The Reader’s Culture (part 2)

August 15, 2016

Here are some thoughts about biblical interpretation as I try to get clear about the reader’s role in the phenomenon of meaning.

The chapter that I am currently working on is about the way in which we create meaning as we read the Bible.  This is because the Bible (like any text) is, at the most basic level, marks on a page.  Readers interpret those marks as words bearing meaning.  But the act of gathering the meaning is not simply a matter of decoding signals, as an old model of communication suggested.

Communication_process

This model suggests a machine-like simplicity in the act of communication.  One brain encodes information in linguistic signs and expresses those signs in some form (speech, written words).  Another brain then perceives the signs and decodes them, extracting the meaning.

Interpretation is in fact a much more creative process, especially if interpretation is trying Billie_Burke_and_Judy_Garland_The_Wizard_of_Oz_(1939)to get at something besides the semantic content of a text.  Think about interpretations of The Wizard of Oz.  Some have seen it (especially the book) as an allegory about the political movement, Populism.  In this view, the story is about the struggle of farmers (e.g., the scarecrow) against industrialists (the Wicked Witch).    The city of Oz represents Washington, D.C.  Dorothy’ journey there symbolizes the ultimately futile hope of farmers for help from government.

A different line of interpretation see the Wizard of Oz (especially the film) in psychoanalytic terms.  Dorothy represents the transition from adolescence to adulthood.  In a Jungian interpretation, the various characters in the film symbolize the various parts of Dorothy’s psyche that she must integrate into order to achieve full individuation.  The scarecrow represents rationality, the tin man emotions, Glinda (the good witch) Dorothy’s ideal self, and so on.

These sorts of interpretations are not really about discerning the meaning of events within the film (e.g., how Dorothy proposes to deal with Miss Gulch after she wakes up from her dream).  They are instead interested in grasping what I will call the film’s existential meaning–its message for the viewer.

The idea of existential meaning is that something can say more than what it seems to mean.  There is, for instance, the example of rhetorical questions.  When I was in high school, we thought it was hilariously funny to respond to questions having obvious answers with the rhetorical question, “Is the pope a Catholic?”  Rhetorical questions show us that the meaning of a sentence goes far beyond its grammatical form and semantic content.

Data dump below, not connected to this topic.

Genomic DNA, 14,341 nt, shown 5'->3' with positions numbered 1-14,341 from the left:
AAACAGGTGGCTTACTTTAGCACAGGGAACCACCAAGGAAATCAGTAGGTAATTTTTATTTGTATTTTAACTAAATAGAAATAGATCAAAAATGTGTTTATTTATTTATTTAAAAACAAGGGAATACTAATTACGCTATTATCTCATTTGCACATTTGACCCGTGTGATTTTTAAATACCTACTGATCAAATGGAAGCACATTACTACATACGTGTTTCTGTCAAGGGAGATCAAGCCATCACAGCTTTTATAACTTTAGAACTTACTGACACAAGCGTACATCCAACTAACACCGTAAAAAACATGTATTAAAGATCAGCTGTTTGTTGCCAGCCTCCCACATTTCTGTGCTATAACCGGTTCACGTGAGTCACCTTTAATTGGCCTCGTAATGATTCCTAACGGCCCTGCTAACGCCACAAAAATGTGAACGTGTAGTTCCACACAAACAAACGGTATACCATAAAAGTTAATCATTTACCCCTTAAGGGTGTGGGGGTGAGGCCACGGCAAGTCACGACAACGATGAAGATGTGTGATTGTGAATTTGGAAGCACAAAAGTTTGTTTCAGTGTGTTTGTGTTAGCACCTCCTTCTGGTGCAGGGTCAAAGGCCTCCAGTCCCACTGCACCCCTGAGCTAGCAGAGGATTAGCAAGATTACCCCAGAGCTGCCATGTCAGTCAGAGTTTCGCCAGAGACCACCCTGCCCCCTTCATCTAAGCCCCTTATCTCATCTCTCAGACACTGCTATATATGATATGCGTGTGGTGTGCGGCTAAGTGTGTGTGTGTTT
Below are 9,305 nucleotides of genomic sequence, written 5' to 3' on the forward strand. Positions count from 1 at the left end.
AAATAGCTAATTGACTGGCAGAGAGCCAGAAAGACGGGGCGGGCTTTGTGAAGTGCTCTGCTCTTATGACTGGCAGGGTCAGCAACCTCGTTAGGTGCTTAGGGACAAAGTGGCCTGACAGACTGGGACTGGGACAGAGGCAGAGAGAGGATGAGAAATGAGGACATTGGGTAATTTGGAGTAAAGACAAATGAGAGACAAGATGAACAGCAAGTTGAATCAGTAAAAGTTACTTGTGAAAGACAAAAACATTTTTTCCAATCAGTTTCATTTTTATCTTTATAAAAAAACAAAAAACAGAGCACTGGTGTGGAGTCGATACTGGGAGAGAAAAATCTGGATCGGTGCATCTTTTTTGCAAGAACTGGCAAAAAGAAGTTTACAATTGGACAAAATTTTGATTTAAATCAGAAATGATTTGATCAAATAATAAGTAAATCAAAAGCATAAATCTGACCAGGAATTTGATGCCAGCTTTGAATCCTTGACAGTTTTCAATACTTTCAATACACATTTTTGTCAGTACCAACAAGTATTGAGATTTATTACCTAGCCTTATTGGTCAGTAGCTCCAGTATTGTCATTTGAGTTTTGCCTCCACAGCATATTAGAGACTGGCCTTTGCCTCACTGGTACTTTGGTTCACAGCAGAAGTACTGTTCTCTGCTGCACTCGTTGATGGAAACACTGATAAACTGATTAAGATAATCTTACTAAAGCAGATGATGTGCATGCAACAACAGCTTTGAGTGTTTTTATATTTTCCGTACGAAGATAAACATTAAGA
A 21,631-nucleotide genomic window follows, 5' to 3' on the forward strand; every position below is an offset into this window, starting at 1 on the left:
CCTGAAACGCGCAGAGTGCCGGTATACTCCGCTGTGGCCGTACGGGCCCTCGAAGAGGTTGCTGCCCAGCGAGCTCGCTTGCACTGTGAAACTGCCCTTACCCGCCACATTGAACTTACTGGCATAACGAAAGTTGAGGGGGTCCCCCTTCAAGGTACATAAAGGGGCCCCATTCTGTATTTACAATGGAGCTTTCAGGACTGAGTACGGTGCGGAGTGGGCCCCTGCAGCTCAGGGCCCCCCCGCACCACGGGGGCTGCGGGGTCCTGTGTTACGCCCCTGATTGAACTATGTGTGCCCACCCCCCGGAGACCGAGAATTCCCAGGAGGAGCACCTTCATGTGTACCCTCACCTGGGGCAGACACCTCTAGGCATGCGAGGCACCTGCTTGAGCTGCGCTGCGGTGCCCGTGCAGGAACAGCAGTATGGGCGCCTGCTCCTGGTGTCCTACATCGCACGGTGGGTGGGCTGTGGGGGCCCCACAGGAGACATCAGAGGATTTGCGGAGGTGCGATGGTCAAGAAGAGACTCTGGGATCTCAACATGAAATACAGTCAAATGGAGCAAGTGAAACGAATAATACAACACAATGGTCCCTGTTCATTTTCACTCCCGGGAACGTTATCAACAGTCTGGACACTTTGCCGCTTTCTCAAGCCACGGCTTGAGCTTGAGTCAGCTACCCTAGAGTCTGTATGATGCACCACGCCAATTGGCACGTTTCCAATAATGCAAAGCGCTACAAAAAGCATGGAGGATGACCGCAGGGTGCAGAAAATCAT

The interpretations of The Wizard of Oz discussed above all assume that it communicates at two (perhaps more) levels: At the level of narrative, it is the simple story of an adventure, a journey.  As such, it is primarily an act of entertainment; it has no message for the audience, except perhaps homely bits of advice like “endure hardship” and “persevere in troubles.”

But at another level, The Wizard of Oz perhaps does contain a message or messages that bear on the audience’s existential situation.  Perhaps the book really was a satire about Populism cast in the form of a children’s story.  Perhaps it really does reflect the dynamics of the psyche, comparable to the way in which the original Star Wars films (episodes 4-6) reflect oedipal dynamics (the Luke Skywalker and his father theme).

Luke Skywalker and Darth Vader

Asking about the existential meaning of a film or text involves the viewer’s or reader’s situation.  We can ask political or psychoanalytic questions about The Wizard of Oz because of our cultural situation.  In our situation, those sorts of questions make sense. The text/film makes sense to us in those terms.  It is, in a word, meaningful.

This means that reading a text or seeing a film is more than just receiving information. We do receive information from the text or film, but we do so according to our cultural situation.  Our understanding of what the film/text is about is a process in which elements from the film/text are joined together by means of resources available in our culture.  Put differently, we inevitably understand things according to our situation.  Being embedded in our culture (really, cultures), we necessarily find the existential meaning of a film/text in its capacity to speak to us in our situation.

Here’s the point: The act of reading the Bible for its existential meaning (i.e., reading the Bible as the word of God) necessarily involves hearing it speak to us in our situation.  Historical study of the Bible helps us to a limited extent get out of our cultural situation and enter into the thought-world of ancient people.  This is necessary and important in order to appreciate the historical particularity of the Bible and to avoid manifestly bad interpretations.

But historical study cannot in itself yield the existential meaning of the Bible.  For this sort of meaning, we have to engage the biblical text, not in the somewhat artificial guise of the historian, but as beings rooted in a particular, contemporary culture.  Without this approach the Bible remains a historical artifact, like ancient coins and pottery.